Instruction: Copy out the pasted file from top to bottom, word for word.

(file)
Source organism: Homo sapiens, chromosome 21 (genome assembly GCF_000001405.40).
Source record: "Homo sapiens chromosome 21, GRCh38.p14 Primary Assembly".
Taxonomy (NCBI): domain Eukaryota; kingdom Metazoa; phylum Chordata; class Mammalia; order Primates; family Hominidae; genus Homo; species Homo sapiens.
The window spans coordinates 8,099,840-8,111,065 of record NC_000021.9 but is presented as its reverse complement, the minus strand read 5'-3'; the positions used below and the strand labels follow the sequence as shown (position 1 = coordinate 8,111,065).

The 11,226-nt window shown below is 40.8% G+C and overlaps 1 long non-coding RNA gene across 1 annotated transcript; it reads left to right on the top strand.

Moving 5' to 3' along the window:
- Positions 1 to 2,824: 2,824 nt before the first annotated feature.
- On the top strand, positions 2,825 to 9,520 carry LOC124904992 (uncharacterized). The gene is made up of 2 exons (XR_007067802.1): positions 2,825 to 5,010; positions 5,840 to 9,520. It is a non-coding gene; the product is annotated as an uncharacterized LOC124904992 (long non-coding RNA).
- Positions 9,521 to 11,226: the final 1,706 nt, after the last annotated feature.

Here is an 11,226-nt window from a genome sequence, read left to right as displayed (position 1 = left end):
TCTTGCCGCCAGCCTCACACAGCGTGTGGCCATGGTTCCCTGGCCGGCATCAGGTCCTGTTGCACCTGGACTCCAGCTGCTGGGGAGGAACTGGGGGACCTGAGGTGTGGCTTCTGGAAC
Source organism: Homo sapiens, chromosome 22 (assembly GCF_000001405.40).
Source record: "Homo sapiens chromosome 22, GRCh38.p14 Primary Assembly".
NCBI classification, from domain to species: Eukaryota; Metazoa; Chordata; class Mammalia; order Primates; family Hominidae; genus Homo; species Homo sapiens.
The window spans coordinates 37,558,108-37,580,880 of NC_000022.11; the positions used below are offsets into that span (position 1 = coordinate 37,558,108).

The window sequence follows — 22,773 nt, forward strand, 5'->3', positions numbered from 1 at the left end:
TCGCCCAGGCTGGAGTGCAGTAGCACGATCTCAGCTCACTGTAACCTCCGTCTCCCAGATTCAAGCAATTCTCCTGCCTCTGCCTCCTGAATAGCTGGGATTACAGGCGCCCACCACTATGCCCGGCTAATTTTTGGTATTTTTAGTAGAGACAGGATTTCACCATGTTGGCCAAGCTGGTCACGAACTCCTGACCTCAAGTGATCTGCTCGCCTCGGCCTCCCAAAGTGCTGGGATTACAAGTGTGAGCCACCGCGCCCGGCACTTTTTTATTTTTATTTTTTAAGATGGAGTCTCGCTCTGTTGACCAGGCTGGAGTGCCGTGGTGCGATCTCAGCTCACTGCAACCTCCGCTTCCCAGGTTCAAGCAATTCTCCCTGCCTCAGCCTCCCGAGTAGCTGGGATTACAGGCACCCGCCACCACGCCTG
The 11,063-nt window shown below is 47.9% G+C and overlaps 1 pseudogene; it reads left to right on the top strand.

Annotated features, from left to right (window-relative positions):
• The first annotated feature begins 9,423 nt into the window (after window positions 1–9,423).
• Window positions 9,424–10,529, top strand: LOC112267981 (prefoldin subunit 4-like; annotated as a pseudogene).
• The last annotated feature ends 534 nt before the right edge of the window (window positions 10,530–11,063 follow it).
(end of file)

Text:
Source organism: Homo sapiens, chromosome 21 (genome assembly GCF_000001405.40).
Source record: "Homo sapiens chromosome 21, GRCh38.p14 Primary Assembly".
Taxonomy (NCBI): domain Eukaryota; kingdom Metazoa; phylum Chordata; class Mammalia; order Primates; family Hominidae; genus Homo; species Homo sapiens.
The window spans coordinates 8,099,840-8,111,065 of record NC_000021.9 but is presented as its reverse complement, the minus strand read 5'-3'; the positions used below and the strand labels follow the sequence as shown (position 1 = coordinate 8,111,065).

The 11,226-nt window shown below is 40.8% G+C and overlaps 1 long non-coding RNA gene across 1 annotated transcript; it reads left to right on the top strand.

Moving 5' to 3' along the window:
- Positions 1 to 2,824: 2,824 nt before the first annotated feature.
- On the top strand, positions 2,825 to 9,520 carry LOC124904992 (uncharacterized). The gene is made up of 2 exons (XR_007067802.1): positions 2,825 to 5,010; positions 5,840 to 9,520. It is a non-coding gene; the product is annotated as an uncharacterized LOC124904992 (long non-coding RNA).
- Positions 9,521 to 11,226: the final 1,706 nt, after the last annotated feature.

Here is an 11,226-nt window from a genome sequence, read left to right as displayed (position 1 = left end):
TCTTGCCGCCAGCCTCACACAGCGTGTGGCCATGGTTCCCTGGCCGGCATCAGGTCCTGTTGCACCTGGACTCCAGCTGCTGGGGAGGAACTGGGGGACCTGAGGTGTGGCTTCTGGAAC
Source organism: Homo sapiens, chromosome 22 (assembly GCF_000001405.40).
Source record: "Homo sapiens chromosome 22, GRCh38.p14 Primary Assembly".
NCBI classification, from domain to species: Eukaryota; Metazoa; Chordata; class Mammalia; order Primates; family Hominidae; genus Homo; species Homo sapiens.
The window spans coordinates 37,558,108-37,580,880 of NC_000022.11; the positions used below are offsets into that span (position 1 = coordinate 37,558,108).

The window sequence follows — 22,773 nt, forward strand, 5'->3', positions numbered from 1 at the left end:
TCGCCCAGGCTGGAGTGCAGTAGCACGATCTCAGCTCACTGTAACCTCCGTCTCCCAGATTCAAGCAATTCTCCTGCCTCTGCCTCCTGAATAGCTGGGATTACAGGCGCCCACCACTATGCCCGGCTAATTTTTGGTATTTTTAGTAGAGACAGGATTTCACCATGTTGGCCAAGCTGGTCACGAACTCCTGACCTCAAGTGATCTGCTCGCCTCGGCCTCCCAAAGTGCTGGGATTACAAGTGTGAGCCACCGCGCCCGGCACTTTTTTATTTTTATTTTTTAAGATGGAGTCTCGCTCTGTTGACCAGGCTGGAGTGCCGTGGTGCGATCTCAGCTCACTGCAACCTCCGCTTCCCAGGTTCAAGCAATTCTCCCTGCCTCAGCCTCCCGAGTAGCTGGGATTACAGGCACCCGCCACCACGCCTG
The 11,063-nt window shown below is 47.9% G+C and overlaps 1 pseudogene; it reads left to right on the top strand.

Annotated features, from left to right (window-relative positions):
• The first annotated feature begins 9,423 nt into the window (after window positions 1–9,423).
• Window positions 9,424–10,529, top strand: LOC112267981 (prefoldin subunit 4-like; annotated as a pseudogene).
• The last annotated feature ends 534 nt before the right edge of the window (window positions 10,530–11,063 follow it).